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I want to distribute n labeled balls into m labeled boxes. I know one obtains the number by $m^n$. But I don't quite understand why. The underlying argument is always I have m choices for the first ball m choices for the second and so on. As an example lets take 3 balls labeled A,B,C and two boxes 1,2

Now if I make all combinations I can find much more than $2^{3}=8$ possibilities. As I understand the $m^{n}$ counting procedure neglects the permutations of the n balls and the permutations of the m boxes. For example taking the configuration $B_{1}(A,B,C)$ and $B_{2}()$, then why do I not count for example $B_{1}(C,B,A)$ and $B_{2}()$ as a distinct configurations. I was sketching all possibilities and this results in $m^{n}*m!*n!$. I mean this is clearly wrong based on google searches but why? I am really stuck with this problem

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  • $\begingroup$ If you additionally want to distinguish say the order in which the boxes stay on a shelf, or the order in which the balls lie inside a box, then it is simply a different problem than the original one. $\endgroup$ Oct 1, 2018 at 9:02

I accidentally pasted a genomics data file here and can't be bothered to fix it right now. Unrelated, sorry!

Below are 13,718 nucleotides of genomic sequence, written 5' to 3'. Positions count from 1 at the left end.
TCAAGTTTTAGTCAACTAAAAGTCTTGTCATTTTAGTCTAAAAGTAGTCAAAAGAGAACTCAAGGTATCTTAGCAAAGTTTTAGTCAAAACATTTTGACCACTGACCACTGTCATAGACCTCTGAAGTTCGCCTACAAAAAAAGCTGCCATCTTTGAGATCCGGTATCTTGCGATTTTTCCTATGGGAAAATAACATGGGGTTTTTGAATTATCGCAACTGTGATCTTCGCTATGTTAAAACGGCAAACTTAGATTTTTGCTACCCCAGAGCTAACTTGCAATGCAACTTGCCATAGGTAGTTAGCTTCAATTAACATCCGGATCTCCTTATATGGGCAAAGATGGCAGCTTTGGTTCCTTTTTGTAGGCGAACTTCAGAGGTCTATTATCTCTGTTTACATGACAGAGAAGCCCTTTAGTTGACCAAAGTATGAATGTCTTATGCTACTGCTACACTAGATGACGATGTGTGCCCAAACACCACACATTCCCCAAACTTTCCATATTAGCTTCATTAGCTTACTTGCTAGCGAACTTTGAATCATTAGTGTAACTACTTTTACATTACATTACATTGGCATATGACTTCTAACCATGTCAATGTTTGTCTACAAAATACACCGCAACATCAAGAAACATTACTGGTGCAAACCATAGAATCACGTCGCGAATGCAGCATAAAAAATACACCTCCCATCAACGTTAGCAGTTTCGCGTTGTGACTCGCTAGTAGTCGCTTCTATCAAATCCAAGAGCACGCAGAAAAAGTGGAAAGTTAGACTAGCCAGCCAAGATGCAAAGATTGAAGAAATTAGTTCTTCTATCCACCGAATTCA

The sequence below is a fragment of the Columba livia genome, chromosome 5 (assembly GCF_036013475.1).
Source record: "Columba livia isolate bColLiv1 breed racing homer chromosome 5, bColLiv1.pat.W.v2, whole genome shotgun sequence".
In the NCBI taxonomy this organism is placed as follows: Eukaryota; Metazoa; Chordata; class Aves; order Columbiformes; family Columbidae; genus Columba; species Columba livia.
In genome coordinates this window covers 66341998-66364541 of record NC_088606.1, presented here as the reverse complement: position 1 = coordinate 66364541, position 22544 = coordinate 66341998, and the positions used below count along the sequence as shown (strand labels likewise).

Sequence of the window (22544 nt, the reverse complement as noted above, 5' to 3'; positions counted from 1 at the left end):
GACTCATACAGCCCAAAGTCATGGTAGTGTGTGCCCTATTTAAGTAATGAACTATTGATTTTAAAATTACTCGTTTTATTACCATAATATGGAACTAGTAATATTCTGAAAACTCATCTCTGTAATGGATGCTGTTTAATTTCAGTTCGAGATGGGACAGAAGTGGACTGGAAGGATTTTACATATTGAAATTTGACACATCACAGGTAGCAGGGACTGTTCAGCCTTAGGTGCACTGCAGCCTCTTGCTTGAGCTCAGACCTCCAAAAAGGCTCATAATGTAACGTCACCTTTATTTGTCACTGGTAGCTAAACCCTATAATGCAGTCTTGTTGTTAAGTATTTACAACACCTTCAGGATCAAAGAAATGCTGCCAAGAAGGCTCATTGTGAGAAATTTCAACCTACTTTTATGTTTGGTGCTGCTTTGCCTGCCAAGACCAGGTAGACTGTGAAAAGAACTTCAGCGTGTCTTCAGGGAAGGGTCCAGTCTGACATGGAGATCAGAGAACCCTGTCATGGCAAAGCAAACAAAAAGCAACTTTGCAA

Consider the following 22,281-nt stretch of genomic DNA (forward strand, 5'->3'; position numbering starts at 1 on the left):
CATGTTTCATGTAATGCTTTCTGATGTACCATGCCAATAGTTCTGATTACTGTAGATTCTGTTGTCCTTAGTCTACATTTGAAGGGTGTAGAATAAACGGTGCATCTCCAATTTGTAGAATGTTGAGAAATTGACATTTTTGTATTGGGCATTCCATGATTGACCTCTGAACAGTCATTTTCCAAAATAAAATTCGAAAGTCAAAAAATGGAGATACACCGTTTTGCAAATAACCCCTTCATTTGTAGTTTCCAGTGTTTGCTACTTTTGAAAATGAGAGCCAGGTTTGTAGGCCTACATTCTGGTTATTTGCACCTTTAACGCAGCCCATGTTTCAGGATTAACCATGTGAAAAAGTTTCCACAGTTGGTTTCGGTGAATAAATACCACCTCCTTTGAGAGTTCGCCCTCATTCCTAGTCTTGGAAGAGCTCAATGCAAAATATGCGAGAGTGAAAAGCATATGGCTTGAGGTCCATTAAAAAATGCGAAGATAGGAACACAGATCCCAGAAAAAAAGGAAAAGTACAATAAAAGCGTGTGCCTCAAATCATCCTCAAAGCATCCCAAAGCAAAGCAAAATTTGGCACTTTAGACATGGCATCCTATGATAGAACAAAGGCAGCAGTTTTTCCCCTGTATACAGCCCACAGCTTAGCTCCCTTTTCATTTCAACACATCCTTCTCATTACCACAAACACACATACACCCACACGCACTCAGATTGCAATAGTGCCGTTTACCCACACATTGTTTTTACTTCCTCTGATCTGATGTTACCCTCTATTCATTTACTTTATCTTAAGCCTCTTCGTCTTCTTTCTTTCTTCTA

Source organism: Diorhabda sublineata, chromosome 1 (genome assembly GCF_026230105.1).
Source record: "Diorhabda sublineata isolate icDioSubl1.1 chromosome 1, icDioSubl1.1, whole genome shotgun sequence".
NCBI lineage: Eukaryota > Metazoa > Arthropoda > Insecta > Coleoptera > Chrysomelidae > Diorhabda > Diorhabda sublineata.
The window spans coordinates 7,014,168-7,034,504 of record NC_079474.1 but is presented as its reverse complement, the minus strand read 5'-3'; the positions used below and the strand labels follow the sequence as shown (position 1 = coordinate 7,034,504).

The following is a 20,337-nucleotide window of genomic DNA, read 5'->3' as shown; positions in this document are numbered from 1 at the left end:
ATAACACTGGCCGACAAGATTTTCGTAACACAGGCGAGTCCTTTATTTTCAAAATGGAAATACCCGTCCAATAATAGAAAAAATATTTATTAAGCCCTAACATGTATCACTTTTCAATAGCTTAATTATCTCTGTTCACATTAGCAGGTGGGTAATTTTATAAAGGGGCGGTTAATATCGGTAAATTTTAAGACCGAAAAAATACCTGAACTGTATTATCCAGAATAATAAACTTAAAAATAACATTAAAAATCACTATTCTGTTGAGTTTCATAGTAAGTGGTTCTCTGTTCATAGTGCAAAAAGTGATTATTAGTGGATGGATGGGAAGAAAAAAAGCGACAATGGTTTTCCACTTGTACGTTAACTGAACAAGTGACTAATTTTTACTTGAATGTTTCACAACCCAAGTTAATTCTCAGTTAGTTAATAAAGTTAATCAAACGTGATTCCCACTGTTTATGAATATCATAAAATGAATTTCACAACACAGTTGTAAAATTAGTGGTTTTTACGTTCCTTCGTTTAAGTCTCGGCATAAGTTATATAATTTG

• $\begingroup$ @Michal Adamaszek. Okay so the formulation of this problem would then be. How to distribute n labeled balls into m labeled boxes by taking into account the permutations of particles and boxes?. But why does one assume to not take into account the permutations to the number of possibilities if the problem is formulated like I did in the question. I am sorry but this is confusing me so much $\endgroup$
    – zodiac
    Oct 1, 2018 at 9:08
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    $\begingroup$ Because a box with number 1 is always a box with number 1, regardless of whether it stands to the left or to the right of box number 2. And if you are "taking into account the permutations" the answer is still $m^n$ - if you shuffle the boxes around it doesn't change the content of each box. $\endgroup$ Oct 1, 2018 at 9:10
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    $\begingroup$ Yes I think I got it now. And the order of the balls in a single box does not matter since a ball can just be in this box or not. There are no drawers in the boxes. And hence I am not able to take into account the order of the balls. Let's say B(1,2,3) is the same like B(2,1,3) since I can only say balls 1,2,3 are in this certain box. Is this correct? $\endgroup$
    – zodiac
    Oct 1, 2018 at 9:17
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    $\begingroup$ There is only interest in the end result of the distribution (which labeled balls have ended up in which labeled box?). Not in the way the distribution takes place. $\endgroup$
    – drhab
    Oct 1, 2018 at 9:17

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